The role of problem-solution convergence on ZEV adoption: A comparative case study on the Zero Emission Vehicle policy discourse in the United Kingdom and the Netherlands
MetadataShow full item record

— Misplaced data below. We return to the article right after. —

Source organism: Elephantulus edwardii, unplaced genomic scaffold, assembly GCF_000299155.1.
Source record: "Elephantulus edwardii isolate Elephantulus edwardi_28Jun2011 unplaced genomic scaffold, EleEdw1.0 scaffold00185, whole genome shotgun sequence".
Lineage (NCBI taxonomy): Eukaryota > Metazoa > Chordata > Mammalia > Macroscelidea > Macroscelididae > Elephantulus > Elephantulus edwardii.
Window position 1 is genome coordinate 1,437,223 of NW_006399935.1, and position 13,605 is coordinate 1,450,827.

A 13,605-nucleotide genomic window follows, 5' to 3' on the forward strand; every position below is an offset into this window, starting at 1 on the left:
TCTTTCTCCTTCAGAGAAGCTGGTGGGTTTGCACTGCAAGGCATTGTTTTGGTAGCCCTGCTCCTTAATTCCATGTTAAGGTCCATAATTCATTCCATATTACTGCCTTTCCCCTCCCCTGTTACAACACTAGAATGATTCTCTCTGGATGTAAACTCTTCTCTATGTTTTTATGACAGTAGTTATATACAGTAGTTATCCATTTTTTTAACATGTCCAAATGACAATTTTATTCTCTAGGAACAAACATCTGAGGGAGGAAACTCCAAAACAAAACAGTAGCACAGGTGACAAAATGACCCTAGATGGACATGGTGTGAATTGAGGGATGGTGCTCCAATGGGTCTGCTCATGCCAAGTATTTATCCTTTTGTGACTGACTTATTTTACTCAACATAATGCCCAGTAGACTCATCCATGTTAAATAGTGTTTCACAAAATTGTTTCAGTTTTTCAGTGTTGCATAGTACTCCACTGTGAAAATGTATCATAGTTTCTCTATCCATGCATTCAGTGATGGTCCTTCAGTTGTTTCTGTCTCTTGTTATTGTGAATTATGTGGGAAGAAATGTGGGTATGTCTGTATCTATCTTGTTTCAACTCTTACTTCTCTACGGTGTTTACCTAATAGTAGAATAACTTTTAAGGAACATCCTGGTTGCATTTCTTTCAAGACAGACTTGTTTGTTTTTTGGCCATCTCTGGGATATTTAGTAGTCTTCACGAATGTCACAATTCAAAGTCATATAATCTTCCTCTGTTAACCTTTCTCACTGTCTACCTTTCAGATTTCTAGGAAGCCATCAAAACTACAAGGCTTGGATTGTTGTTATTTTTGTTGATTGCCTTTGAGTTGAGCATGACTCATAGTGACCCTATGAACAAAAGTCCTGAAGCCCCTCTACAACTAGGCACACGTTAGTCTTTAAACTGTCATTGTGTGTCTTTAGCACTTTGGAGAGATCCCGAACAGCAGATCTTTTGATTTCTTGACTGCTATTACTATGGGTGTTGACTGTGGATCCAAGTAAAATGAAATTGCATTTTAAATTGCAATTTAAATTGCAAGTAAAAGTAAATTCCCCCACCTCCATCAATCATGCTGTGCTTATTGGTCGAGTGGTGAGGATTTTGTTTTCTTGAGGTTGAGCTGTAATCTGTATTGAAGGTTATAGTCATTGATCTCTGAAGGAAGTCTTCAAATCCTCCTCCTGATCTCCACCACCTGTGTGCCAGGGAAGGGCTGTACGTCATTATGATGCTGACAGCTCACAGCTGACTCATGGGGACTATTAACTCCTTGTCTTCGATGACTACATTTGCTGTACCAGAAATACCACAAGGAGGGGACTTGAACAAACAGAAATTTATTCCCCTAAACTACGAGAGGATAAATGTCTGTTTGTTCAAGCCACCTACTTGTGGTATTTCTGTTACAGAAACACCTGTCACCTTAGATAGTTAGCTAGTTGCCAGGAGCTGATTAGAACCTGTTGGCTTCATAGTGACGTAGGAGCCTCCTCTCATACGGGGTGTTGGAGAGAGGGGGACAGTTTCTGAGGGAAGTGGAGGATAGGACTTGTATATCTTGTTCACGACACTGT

The negative effects of fossil-fuel based road transport systems have become more apparent in recent years. Adopting vehicles that do not emit exhaust gases, namely Zero Emission Vehicles (ZEVs), can address these negative effects. Therefore, governments aim to increase ZEV adoption. In implementing the policy needed to do so, actors engage in discourse and framing to influence policy to suit their interests. Thus, policy discourse evolves, and at best, converges around clear problem and solution statements to achieve effective and legitimate policy. This thesis aims to understand policy formation by studying the role and effects of framing in ZEV discourse in the United Kingdom (UK) and the Netherlands. Framing practices are studied as actors use them to make sense of situations and guide collective action. A comparative study of policy developments in both countries from a discourse and framing perspective is insightful because they are culturally and institutionally similar. In addition, the two countries are considered to have different rates of early adoption of ZEVs, with the Netherlands being more successful. The Problem-Solution Space (PSS) was used to study the degree of convergence on topics over time by assessing how contested, complex, and uncertain problems and solutions were in the discourse. Framing strategies were used to categorize texts from news articles, government reports and private publications into whether they were diagnosing problems, prognosing benefits, or motivating actors to act on these problems and solutions. Interviews were conducted to validate and expand on the findings from the document analysis. The analysis shows that in the UK early problem discussions revolved around local air pollution and energy dependence. Battery Electric Vehicles (BEVs) were not seen as the best solution until later. Businesses diagnostically framed the issues around BEVs. In the Netherlands, in addition to the UK’s problems, global warming and noise pollution were identified as problems. Furthermore, EVs were seen as the best solution from the beginning and framing practices of the different types of actors were mostly aligned. Thus, in the Netherlands the problems and solutions were converged on earlier. This study shows that convergence can help explain the rate of ZEV adoption in different contexts. Furthermore, using discourse analysis to study framing and convergence allows policymakers to better understand actors’ influence on policy discourse. This allows for the identification of situations where focusing policy efforts can help speed up convergence around societal challenges, helping policymakers to address them.